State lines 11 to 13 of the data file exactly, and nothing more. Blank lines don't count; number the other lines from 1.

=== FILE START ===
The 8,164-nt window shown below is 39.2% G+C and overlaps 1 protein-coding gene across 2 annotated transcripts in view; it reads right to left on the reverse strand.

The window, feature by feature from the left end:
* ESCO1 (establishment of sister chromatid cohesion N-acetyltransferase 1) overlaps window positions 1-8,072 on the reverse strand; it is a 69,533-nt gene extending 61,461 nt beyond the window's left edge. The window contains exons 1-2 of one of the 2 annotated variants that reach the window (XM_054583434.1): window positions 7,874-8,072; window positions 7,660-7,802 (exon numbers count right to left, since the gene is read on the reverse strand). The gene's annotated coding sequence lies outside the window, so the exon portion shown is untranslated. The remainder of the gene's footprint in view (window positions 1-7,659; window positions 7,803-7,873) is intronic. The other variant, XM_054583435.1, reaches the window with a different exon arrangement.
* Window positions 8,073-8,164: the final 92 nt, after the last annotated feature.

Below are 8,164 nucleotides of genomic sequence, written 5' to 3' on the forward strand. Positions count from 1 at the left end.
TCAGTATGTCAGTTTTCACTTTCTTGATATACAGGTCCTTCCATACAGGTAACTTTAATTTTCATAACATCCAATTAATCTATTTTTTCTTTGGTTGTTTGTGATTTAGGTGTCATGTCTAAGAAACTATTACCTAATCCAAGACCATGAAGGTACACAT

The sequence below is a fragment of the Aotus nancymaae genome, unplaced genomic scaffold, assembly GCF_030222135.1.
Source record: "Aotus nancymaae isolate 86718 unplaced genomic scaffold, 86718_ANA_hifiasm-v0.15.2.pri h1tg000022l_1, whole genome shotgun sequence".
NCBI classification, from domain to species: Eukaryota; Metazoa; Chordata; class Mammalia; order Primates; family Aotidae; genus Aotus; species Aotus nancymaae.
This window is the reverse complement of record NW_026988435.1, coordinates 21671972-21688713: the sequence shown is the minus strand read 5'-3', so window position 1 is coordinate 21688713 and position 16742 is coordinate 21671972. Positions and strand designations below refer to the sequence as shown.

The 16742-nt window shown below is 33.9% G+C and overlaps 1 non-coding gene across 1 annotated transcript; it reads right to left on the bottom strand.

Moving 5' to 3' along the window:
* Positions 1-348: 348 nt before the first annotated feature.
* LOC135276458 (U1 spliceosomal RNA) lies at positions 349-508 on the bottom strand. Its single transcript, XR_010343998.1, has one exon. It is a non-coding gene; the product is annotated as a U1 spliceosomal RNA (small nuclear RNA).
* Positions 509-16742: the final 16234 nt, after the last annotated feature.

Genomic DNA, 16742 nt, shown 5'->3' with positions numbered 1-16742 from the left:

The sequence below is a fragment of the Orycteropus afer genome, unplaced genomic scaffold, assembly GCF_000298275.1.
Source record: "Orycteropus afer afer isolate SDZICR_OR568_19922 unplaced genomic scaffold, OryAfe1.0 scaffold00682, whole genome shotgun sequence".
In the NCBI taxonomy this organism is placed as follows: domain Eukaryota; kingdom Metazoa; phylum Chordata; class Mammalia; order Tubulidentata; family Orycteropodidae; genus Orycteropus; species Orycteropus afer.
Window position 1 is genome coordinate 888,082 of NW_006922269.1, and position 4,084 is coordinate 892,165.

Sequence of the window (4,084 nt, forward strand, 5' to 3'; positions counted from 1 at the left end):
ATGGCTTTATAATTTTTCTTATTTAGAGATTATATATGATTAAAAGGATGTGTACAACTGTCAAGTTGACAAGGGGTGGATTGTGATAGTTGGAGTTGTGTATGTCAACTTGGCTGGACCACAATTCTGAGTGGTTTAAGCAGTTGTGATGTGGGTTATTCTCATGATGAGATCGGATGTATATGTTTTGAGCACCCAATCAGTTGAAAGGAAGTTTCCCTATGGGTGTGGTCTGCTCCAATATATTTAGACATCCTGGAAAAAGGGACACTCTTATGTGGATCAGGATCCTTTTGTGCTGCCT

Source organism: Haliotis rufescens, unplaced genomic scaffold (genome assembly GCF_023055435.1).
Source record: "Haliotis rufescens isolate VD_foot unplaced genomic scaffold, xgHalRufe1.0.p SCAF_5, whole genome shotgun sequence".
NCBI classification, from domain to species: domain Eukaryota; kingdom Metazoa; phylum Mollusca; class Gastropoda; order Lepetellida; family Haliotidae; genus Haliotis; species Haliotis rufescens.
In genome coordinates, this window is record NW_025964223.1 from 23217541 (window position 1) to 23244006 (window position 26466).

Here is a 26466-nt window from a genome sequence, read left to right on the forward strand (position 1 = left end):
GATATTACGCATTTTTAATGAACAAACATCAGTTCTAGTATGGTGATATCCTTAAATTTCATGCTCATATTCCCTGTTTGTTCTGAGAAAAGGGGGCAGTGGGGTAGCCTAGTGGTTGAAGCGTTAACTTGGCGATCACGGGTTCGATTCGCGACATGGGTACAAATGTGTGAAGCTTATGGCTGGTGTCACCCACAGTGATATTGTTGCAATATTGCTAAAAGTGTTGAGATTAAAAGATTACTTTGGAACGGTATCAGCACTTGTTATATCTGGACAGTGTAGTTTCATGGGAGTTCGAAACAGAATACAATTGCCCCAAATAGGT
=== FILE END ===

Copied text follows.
The 16742-nt window shown below is 33.9% G+C and overlaps 1 non-coding gene across 1 annotated transcript; it reads right to left on the bottom strand.

Moving 5' to 3' along the window:
* Positions 1-348: 348 nt before the first annotated feature.